The present invention is directed to a method and system for generating an MBS Index by objectively selecting securities from all available mortgage-backed securities, assigning a relative weight to each selected security, evaluating the MBS Index by calculating its total return and periodically rebalancing the Index. There is a need in the industry for a system and method for generating an MBS Index, which would objectively select mortgage-based securities from the entire universe of available securities based on an easy-to-administer mathematical algorithm. There is also a need for a simple and objective system and method for calculating total return of the MBS Index based on same-day-settle price of each included security that would eliminate any guess work as to the future cash flow.
It is an object of the present invention to provide a system and method for generating an objective benchmark, which will accurately reflect the value of the MBS sector of the securities market.
It is another object of the present invention to provide a system and method for generating an MBS Index, which will take into consideration all outstanding mortgage-backed securities.
It is a further object of the present invention to provide a system and method for managing an MBS index, which can be easily automatically rebalanced.
It is still another object of the present invention to provide a system and method for generating and managing an MBS Index, which will allow portfolio managers to more precisely measure the performance of the mortgage-backed securities sector relative to other fixed-income investments.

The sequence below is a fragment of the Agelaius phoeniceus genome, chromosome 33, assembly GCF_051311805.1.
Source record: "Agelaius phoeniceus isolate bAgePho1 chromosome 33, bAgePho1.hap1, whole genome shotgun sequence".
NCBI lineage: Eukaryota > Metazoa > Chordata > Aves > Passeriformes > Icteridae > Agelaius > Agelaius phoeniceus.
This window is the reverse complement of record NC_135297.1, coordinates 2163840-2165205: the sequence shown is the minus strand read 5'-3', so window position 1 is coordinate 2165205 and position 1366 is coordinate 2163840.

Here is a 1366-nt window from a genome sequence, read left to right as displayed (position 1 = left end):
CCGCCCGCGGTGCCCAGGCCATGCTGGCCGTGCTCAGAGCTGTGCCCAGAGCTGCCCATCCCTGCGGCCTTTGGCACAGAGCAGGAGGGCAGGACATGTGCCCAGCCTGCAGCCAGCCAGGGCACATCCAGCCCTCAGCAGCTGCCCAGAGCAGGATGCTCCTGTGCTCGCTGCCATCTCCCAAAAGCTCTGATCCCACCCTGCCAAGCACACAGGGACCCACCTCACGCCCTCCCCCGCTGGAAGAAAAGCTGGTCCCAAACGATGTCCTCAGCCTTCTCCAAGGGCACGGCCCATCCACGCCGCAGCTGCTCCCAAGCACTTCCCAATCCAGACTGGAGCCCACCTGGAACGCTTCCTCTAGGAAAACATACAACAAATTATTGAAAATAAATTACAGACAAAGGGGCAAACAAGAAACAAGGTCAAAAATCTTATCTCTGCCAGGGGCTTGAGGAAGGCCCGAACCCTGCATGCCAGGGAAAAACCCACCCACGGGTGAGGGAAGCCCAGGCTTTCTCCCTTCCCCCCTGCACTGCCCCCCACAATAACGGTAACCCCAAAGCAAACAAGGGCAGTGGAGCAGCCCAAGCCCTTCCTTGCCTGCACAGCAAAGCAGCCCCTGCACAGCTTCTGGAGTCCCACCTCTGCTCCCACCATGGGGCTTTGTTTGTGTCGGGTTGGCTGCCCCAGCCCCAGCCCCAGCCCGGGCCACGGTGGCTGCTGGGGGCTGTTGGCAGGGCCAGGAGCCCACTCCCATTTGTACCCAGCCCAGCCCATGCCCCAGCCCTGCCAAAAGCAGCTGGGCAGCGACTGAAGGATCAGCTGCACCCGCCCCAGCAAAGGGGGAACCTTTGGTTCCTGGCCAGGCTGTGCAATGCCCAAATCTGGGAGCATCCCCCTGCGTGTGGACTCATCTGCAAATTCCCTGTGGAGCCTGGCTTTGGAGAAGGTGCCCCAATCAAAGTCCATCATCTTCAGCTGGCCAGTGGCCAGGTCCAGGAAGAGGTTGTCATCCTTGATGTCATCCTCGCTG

It is still a further object of the present invention to provide a system and a method that allow portfolio managers to create mutual or exchange-traded finds, which will purchase, hold and sell mortgage-backed securities mimicking and/or representing the provided MBS Index.
In accordance with the preferred embodiment of the present invention, a system and method for generating and managing an MBS Index are provided. In order to determine which securities will be represented in the Index during a particular month, the system and method of the present invention perform a set of calculations during the second business week of the preceding month. For the purpose of selecting securities for the Index, all outstanding mortgage-backed securities are considered. They are preferably aggregated into pools based on their coupon and original term (e.g. 15 and 30 years). If the total principal outstanding for any 30-year coupon represents more than 1.5% of the total, then this 30-year coupon will be included in the Index. Similarly, if the total principal outstanding on any 15-year coupon represents more than 0.4% of the total, then this 15-year coupon will be included in the Index.
The performance of the Index is measured by its total return. The system and method of the invention calculate the total return of the generic Index in accordance with an algorithm which is provided herein. In the preferred embodiment, the total return of the Index depends on a total return of each security included in the index weighted according to the relative weight assigned to such particular security. The present invention provides a method of assigning relative weights, which represent relative proportions of different generic securities in the generic MBS Index, and covers the frequency of reweighing. In accordance with another embodiment of the present invention, the system and method may be modified to produce the relative weights of the individual securities within Conventional, Government, 30-year, and 15-year indices.